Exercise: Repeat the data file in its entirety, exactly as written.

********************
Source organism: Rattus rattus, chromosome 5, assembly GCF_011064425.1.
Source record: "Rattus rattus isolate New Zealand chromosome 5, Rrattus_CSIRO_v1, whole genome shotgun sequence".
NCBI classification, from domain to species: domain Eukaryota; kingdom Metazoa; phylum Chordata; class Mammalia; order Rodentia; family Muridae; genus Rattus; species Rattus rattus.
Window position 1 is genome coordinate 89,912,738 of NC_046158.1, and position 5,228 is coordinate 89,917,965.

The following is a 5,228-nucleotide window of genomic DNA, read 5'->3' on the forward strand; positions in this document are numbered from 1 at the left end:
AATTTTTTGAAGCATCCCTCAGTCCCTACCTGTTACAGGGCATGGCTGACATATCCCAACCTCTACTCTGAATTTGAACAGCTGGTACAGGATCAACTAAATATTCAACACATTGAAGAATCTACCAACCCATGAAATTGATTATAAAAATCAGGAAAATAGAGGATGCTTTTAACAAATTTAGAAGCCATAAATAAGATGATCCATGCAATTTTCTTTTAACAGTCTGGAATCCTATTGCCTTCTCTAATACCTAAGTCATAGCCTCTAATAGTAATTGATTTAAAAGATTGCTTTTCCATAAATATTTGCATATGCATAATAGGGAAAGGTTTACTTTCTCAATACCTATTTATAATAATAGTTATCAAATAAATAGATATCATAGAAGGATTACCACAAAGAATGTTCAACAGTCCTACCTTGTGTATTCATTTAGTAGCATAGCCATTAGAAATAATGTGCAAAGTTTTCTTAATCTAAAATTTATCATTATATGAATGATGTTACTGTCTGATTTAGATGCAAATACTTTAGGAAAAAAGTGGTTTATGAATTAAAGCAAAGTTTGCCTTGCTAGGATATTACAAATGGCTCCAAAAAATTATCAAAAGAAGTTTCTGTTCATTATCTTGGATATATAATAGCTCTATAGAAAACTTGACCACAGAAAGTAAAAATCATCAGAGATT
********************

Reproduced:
Source organism: Rattus rattus, chromosome 5, assembly GCF_011064425.1.
Source record: "Rattus rattus isolate New Zealand chromosome 5, Rrattus_CSIRO_v1, whole genome shotgun sequence".
NCBI classification, from domain to species: domain Eukaryota; kingdom Metazoa; phylum Chordata; class Mammalia; order Rodentia; family Muridae; genus Rattus; species Rattus rattus.
Window position 1 is genome coordinate 89,912,738 of NC_046158.1, and position 5,228 is coordinate 89,917,965.

The following is a 5,228-nucleotide window of genomic DNA, read 5'->3' on the forward strand; positions in this document are numbered from 1 at the left end:
AATTTTTTGAAGCATCCCTCAGTCCCTACCTGTTACAGGGCATGGCTGACATATCCCAACCTCTACTCTGAATTTGAACAGCTGGTACAGGATCAACTAAATATTCAACACATTGAAGAATCTACCAACCCATGAAATTGATTATAAAAATCAGGAAAATAGAGGATGCTTTTAACAAATTTAGAAGCCATAAATAAGATGATCCATGCAATTTTCTTTTAACAGTCTGGAATCCTATTGCCTTCTCTAATACCTAAGTCATAGCCTCTAATAGTAATTGATTTAAAAGATTGCTTTTCCATAAATATTTGCATATGCATAATAGGGAAAGGTTTACTTTCTCAATACCTATTTATAATAATAGTTATCAAATAAATAGATATCATAGAAGGATTACCACAAAGAATGTTCAACAGTCCTACCTTGTGTATTCATTTAGTAGCATAGCCATTAGAAATAATGTGCAAAGTTTTCTTAATCTAAAATTTATCATTATATGAATGATGTTACTGTCTGATTTAGATGCAAATACTTTAGGAAAAAAGTGGTTTATGAATTAAAGCAAAGTTTGCCTTGCTAGGATATTACAAATGGCTCCAAAAAATTATCAAAAGAAGTTTCTGTTCATTATCTTGGATATATAATAGCTCTATAGAAAACTTGACCACAGAAAGTAAAAATCATCAGAGATT